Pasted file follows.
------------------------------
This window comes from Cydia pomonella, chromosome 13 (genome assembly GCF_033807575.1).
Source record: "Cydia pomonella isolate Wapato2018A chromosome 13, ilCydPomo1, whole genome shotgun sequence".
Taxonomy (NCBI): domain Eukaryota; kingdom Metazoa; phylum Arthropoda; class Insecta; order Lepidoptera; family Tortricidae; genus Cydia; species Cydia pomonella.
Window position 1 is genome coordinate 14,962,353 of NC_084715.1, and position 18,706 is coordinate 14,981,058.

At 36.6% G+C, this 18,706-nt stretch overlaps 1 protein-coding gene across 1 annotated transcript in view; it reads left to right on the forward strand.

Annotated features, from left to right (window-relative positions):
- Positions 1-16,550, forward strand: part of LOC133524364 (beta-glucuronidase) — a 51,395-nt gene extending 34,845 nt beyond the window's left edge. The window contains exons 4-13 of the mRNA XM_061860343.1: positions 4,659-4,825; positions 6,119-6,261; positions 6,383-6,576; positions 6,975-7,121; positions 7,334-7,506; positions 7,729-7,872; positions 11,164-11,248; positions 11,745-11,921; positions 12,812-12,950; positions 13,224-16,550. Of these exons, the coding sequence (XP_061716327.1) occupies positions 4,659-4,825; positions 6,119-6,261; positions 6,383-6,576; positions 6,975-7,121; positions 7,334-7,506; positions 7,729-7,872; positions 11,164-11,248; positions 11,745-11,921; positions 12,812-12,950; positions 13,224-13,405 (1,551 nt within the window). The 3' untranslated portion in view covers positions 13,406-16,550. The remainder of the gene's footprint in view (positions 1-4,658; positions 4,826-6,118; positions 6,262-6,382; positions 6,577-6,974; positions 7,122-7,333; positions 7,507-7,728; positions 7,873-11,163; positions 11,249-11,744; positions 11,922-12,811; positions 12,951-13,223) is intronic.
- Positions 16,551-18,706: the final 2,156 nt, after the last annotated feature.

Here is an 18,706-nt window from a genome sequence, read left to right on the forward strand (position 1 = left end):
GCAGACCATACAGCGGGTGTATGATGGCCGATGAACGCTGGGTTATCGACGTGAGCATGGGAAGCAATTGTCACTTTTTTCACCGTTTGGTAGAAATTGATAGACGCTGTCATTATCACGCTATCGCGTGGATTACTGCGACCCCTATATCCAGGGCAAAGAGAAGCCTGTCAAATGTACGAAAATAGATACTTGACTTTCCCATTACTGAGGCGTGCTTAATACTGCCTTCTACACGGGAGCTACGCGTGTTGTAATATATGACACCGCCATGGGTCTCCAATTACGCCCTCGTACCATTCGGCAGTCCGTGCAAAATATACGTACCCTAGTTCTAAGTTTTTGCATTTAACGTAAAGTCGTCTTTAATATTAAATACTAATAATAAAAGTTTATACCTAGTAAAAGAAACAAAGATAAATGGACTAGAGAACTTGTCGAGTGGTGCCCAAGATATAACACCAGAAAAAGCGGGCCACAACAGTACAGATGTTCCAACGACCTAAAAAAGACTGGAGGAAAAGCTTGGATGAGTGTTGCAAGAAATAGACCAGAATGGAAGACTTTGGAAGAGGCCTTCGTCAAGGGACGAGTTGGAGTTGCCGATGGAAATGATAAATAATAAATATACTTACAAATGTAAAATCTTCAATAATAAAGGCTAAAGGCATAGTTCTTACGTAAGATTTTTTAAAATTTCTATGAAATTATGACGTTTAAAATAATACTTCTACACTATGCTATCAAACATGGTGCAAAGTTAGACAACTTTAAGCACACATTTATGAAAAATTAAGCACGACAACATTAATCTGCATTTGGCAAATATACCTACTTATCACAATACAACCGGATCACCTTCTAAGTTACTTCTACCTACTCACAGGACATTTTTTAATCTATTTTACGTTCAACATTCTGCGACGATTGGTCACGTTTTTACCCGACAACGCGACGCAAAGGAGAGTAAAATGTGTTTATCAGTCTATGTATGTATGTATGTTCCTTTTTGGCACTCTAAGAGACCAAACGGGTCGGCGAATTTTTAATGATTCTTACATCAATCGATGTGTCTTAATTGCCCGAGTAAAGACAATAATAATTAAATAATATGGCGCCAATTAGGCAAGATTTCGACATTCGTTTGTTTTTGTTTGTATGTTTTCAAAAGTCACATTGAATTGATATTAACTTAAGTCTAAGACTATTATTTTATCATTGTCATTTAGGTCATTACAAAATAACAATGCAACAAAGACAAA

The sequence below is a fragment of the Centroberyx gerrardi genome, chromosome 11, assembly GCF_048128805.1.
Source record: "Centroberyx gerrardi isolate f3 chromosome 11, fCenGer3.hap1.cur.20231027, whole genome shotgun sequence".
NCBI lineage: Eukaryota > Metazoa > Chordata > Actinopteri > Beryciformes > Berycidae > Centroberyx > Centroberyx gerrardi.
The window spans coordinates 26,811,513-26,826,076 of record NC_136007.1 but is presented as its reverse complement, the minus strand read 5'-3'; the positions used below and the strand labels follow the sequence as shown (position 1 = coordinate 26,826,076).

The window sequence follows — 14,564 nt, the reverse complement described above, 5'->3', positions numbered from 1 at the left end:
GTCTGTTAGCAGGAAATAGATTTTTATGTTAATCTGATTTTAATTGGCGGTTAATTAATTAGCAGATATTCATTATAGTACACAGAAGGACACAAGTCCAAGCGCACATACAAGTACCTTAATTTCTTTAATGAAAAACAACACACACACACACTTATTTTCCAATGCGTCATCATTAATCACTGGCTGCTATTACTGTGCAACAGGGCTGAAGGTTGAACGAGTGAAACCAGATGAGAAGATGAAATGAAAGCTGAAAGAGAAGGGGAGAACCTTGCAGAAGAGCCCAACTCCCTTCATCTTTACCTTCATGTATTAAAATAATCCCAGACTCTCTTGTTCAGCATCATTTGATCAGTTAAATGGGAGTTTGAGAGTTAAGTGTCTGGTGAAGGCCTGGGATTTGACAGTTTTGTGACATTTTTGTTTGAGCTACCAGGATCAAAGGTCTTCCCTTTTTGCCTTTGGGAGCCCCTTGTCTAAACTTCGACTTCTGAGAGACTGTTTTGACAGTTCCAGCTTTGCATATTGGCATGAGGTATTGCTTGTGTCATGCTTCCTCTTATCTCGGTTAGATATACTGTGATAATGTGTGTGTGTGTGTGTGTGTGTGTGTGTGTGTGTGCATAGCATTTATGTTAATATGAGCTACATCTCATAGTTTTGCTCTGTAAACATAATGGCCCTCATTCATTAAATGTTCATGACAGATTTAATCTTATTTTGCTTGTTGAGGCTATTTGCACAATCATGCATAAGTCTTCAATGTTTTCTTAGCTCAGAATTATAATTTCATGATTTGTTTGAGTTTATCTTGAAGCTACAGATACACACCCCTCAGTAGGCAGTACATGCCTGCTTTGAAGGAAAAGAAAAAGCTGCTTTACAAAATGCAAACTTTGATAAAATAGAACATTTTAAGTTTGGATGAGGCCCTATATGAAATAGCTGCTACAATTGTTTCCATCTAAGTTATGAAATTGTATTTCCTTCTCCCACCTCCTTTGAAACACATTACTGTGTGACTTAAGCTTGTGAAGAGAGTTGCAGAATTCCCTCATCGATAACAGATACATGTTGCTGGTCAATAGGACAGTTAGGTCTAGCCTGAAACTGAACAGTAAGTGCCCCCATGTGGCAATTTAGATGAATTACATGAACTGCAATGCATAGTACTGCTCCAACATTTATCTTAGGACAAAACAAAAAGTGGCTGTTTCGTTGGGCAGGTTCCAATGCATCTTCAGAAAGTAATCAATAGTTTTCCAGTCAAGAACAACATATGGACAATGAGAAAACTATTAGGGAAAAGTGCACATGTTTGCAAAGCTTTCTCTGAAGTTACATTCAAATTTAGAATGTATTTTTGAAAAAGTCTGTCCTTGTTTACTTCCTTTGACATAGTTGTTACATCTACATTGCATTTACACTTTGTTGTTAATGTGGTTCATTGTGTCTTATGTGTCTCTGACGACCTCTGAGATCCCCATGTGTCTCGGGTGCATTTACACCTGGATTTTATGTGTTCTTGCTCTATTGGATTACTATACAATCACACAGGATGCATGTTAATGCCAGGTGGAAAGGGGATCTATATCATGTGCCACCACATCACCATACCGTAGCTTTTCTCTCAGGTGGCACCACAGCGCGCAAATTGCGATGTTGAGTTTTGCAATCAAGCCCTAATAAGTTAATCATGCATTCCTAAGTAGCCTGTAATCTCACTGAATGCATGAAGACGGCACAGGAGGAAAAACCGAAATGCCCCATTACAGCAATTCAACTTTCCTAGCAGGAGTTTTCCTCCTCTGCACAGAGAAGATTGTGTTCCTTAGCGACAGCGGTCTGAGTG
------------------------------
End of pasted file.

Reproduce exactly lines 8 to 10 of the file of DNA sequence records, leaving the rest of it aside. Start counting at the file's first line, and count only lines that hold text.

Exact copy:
- Positions 16,551-18,706: the final 2,156 nt, after the last annotated feature.

Here is an 18,706-nt window from a genome sequence, read left to right on the forward strand (position 1 = left end):
GCAGACCATACAGCGGGTGTATGATGGCCGATGAACGCTGGGTTATCGACGTGAGCATGGGAAGCAATTGTCACTTTTTTCACCGTTTGGTAGAAATTGATAGACGCTGTCATTATCACGCTATCGCGTGGATTACTGCGACCCCTATATCCAGGGCAAAGAGAAGCCTGTCAAATGTACGAAAATAGATACTTGACTTTCCCATTACTGAGGCGTGCTTAATACTGCCTTCTACACGGGAGCTACGCGTGTTGTAATATATGACACCGCCATGGGTCTCCAATTACGCCCTCGTACCATTCGGCAGTCCGTGCAAAATATACGTACCCTAGTTCTAAGTTTTTGCATTTAACGTAAAGTCGTCTTTAATATTAAATACTAATAATAAAAGTTTATACCTAGTAAAAGAAACAAAGATAAATGGACTAGAGAACTTGTCGAGTGGTGCCCAAGATATAACACCAGAAAAAGCGGGCCACAACAGTACAGATGTTCCAACGACCTAAAAAAGACTGGAGGAAAAGCTTGGATGAGTGTTGCAAGAAATAGACCAGAATGGAAGACTTTGGAAGAGGCCTTCGTCAAGGGACGAGTTGGAGTTGCCGATGGAAATGATAAATAATAAATATACTTACAAATGTAAAATCTTCAATAATAAAGGCTAAAGGCATAGTTCTTACGTAAGATTTTTTAAAATTTCTATGAAATTATGACGTTTAAAATAATACTTCTACACTATGCTATCAAACATGGTGCAAAGTTAGACAACTTTAAGCACACATTTATGAAAAATTAAGCACGACAACATTAATCTGCATTTGGCAAATATACCTACTTATCACAATACAACCGGATCACCTTCTAAGTTACTTCTACCTACTCACAGGACATTTTTTAATCTATTTTACGTTCAACATTCTGCGACGATTGGTCACGTTTTTACCCGACAACGCGACGCAAAGGAGAGTAAAATGTGTTTATCAGTCTATGTATGTATGTATGTTCCTTTTTGGCACTCTAAGAGACCAAACGGGTCGGCGAATTTTTAATGATTCTTACATCAATCGATGTGTCTTAATTGCCCGAGTAAAGACAATAATAATTAAATAATATGGCGCCAATTAGGCAAGATTTCGACATTCGTTTGTTTTTGTTTGTATGTTTTCAAAAGTCACATTGAATTGATATTAACTTAAGTCTAAGACTATTATTTTATCATTGTCATTTAGGTCATTACAAAATAACAATGCAACAAAGACAAA